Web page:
Almanor Lakeside Villas Owners Association v. Carson

(2016) 246 Cal.App.4th 761

[Attorney’s Fees; Prevailing Party] Where both sides achieved some positive net effect as a result of the court’s ruling, a prevailing party determination is made by comparing the practical effect of the relief attained by each; After resolving the issue of prevailing party in an action to enforce the governing documents, a trial court has no discretion to deny attorney’s fees.

Mellen Law Firm, Matthew David Mellen and Sarah Adelaars for Defendants, Cross-complainants and Appellants.
Gagen, McCoy, McMahon, Koss and Richard C. Raines for Plaintiff, Cross-defendants and Respondent.

OPINION

 [*765] 

GROVER, J.—The Almanor Lakeside Villas Owners Association (Almanor) is the homeowners association for the common interest development where appellants James and Kimberly Carson own properties. Almanor sought to impose fines and related fees of $19,979.97 on the Carsons for alleged rule violations related to the Carsons’ leasing of their properties as short-term vacation rentals. The Carsons disputed both the fines and Almanor’s authority to enforce those rules, which the Carsons viewed as unlawful and unfair use restrictions on their commercially zoned properties. Almanor sued, contending that its enforcement of rules against the Carsons was proper under governing law and the covenants, conditions and restrictions (CC&Rs) for the development. The Carsons cross-complained for breach of contract, private nuisance, and intentional interference with prospective economic advantage. The Carsons contended their properties were exempt based on contract and equitable principles and argued Almanor’s actions amounted to an unlawful campaign to fine them out of business.

Following a bench trial, the court ruled against the Carsons on their cross-complaint but also rejected as unreasonable many of the fines that Almanor had sought to impose. The court upheld a subset of the fines pertaining to the use of Almanor’s boat slips and ordered the Carsons to pay Almanor $6,620 in damages. On the parties’ competing motions for attorney’s fees, the court determined Almanor to be the prevailing party and awarded $101,803.15 in attorney’s fees and costs.

On appeal, the Carsons challenge the disposition of their cross-complaint and the award of attorney’s fees in favor of Almanor. The Carsons contend that uncontroverted evidence supported a finding in favor of their breach of contract cause of action because they paid Almanor $1,160 in fines that the court ultimately disallowed. The Carsons also contend that the trial court abused its discretion when it deemed Almanor the prevailing party despite having disallowed a majority of the fines it sought to impose. The Carsons also challenge the amount of the attorney’s fees award in light of Almanor’s limited success at trial. Almanor responds that the Carsons have waived any appeal of alleged error in the court’s finding on damages because they failed to raise the issue in response to the trial court’s proposed statement of decision. As to the award of attorney’s fees, Almanor argues that the court correctly determined it to be the prevailing party and did not abuse its discretion in awarding Almanor’s full fees. For the reasons stated here, we will affirm the judgment as to the Carsons’ cross-complaint, the determination of Almanor as prevailing party, and the award of attorney’s fees.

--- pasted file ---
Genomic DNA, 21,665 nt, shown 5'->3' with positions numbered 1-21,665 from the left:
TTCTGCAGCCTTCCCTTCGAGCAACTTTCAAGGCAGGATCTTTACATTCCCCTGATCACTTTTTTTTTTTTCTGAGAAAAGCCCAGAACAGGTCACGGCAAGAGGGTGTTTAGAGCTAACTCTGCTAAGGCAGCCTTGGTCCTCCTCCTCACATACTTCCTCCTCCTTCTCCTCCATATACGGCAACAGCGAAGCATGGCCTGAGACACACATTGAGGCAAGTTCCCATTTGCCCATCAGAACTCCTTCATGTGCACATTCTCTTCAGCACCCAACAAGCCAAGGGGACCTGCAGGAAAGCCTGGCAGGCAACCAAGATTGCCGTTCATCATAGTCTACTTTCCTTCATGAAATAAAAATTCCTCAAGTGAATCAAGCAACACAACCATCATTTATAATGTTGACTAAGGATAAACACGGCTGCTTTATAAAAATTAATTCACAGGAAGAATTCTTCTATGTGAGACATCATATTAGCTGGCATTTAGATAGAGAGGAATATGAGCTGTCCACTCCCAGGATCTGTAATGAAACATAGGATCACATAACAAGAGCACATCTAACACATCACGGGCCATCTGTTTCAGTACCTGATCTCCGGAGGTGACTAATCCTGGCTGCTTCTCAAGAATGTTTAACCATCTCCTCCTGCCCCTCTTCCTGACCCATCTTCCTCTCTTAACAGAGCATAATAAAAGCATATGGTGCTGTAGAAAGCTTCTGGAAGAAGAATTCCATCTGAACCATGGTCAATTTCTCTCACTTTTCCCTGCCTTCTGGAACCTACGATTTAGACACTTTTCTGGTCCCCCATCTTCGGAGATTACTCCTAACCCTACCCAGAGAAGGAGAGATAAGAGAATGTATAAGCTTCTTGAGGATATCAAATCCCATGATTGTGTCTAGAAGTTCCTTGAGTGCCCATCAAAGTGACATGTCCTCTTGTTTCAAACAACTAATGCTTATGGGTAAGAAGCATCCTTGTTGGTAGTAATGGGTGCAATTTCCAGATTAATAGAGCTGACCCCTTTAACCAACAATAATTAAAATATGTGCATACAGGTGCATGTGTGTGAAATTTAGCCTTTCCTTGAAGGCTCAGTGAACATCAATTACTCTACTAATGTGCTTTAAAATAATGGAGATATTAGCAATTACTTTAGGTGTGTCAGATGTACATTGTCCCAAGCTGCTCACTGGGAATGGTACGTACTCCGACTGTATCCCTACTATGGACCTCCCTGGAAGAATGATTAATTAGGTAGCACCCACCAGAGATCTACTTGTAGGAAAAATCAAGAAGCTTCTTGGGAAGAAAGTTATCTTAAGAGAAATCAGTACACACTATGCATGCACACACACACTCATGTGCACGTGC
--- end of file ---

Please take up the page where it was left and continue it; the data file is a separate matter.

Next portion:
[*766] 

I. FACTUAL AND PROCEDURAL HISTORY

A. History of the Properties and Underlying Dispute

The Kokanee Lodge and Carson Chalets are located within the Almanor Lakeside Villa development on Lake Almanor in Plumas County.1 Almanor is a homeowners association operating under the Davis-Stirling Common Interest Development Act (Davis-Stirling Act), now codified at sections 4000 through 6150 of the Civil Code (see Civ. Code, former §§ 1350–1376). The lodge and two chalets (the properties) are among only a few lots in the Almanor development that accommodate commercial use; the development otherwise is strictly residential. The properties’ commercial designation stems from the historic use of the lodge, which preexisted the subdivision and operated as a hunting, fishing, and vacation lodge.